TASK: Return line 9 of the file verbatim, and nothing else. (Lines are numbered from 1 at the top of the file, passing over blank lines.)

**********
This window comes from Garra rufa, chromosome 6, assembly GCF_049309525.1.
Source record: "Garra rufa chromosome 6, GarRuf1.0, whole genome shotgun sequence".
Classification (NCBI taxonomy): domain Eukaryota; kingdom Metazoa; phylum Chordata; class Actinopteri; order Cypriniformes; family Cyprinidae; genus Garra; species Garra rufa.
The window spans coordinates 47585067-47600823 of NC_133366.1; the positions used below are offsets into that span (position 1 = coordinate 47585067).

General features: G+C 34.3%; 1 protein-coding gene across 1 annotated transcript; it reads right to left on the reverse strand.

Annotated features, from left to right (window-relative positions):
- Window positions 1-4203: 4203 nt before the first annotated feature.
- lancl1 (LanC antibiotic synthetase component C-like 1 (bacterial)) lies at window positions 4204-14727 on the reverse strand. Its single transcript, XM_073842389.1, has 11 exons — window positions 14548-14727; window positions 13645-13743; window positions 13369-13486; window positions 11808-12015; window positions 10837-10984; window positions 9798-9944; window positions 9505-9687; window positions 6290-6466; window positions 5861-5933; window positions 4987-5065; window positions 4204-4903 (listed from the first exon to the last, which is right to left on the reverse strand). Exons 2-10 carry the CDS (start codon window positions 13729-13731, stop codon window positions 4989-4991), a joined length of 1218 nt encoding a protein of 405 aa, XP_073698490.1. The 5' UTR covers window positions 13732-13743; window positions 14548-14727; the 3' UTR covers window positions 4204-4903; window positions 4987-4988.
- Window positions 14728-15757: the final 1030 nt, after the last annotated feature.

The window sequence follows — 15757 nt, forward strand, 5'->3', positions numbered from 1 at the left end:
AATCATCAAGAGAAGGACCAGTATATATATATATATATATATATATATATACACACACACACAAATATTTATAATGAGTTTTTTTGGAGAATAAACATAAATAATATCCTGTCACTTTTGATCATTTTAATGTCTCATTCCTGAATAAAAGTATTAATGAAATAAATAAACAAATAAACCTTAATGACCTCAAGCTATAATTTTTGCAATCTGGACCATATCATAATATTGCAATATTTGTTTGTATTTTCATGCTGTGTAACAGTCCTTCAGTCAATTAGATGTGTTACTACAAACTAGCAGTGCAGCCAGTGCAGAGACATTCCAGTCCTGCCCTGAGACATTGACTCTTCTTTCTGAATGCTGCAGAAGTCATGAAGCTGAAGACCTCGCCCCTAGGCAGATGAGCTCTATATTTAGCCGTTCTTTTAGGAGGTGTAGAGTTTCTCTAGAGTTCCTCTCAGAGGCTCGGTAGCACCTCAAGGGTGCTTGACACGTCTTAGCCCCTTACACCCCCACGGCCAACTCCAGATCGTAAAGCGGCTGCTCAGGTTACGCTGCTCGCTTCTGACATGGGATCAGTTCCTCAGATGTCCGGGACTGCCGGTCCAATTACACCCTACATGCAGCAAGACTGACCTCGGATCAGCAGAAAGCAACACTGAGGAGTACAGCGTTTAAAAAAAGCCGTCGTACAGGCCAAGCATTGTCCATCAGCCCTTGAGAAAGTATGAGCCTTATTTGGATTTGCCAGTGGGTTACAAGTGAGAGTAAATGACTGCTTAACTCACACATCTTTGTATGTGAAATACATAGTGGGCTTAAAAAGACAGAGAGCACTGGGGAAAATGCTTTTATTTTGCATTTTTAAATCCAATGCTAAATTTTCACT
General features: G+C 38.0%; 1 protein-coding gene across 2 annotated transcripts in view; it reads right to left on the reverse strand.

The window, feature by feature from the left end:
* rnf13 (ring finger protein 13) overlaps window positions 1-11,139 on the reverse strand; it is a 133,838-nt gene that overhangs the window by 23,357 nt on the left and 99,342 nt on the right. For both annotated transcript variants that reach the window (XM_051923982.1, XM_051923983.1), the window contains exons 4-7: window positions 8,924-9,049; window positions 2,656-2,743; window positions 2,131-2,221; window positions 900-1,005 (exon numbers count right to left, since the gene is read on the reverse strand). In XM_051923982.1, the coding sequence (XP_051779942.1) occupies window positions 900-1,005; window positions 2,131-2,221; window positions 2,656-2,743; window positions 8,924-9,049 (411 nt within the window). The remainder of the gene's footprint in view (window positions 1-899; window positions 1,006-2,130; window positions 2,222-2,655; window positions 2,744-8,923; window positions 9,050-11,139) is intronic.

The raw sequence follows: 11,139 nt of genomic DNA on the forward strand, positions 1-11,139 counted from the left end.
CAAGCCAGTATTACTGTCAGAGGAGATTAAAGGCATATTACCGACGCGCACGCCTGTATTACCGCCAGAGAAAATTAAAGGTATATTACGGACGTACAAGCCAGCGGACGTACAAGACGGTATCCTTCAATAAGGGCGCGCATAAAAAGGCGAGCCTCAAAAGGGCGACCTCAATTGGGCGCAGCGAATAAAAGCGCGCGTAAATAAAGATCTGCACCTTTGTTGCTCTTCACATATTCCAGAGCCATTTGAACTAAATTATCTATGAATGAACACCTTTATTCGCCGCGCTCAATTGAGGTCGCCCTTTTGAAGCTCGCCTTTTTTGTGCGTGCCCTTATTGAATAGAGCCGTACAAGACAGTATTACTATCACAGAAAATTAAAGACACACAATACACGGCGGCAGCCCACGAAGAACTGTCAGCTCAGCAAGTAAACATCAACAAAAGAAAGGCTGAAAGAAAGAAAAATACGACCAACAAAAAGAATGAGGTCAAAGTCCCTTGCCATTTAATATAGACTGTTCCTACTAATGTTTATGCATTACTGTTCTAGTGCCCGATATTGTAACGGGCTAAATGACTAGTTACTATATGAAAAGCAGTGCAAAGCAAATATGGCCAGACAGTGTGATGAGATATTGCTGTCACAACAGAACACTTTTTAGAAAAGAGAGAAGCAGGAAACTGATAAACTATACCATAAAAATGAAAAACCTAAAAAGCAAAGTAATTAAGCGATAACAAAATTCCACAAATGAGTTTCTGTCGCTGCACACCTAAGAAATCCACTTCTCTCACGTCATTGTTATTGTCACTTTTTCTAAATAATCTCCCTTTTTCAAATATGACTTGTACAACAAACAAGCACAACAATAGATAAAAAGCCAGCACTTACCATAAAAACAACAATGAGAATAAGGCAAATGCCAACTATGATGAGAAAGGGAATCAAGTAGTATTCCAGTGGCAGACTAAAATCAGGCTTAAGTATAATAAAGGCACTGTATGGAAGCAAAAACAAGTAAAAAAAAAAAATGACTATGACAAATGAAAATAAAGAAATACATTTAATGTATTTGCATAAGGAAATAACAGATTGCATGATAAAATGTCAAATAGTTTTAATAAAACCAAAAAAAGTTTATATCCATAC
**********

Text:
- Window positions 14728-15757: the final 1030 nt, after the last annotated feature.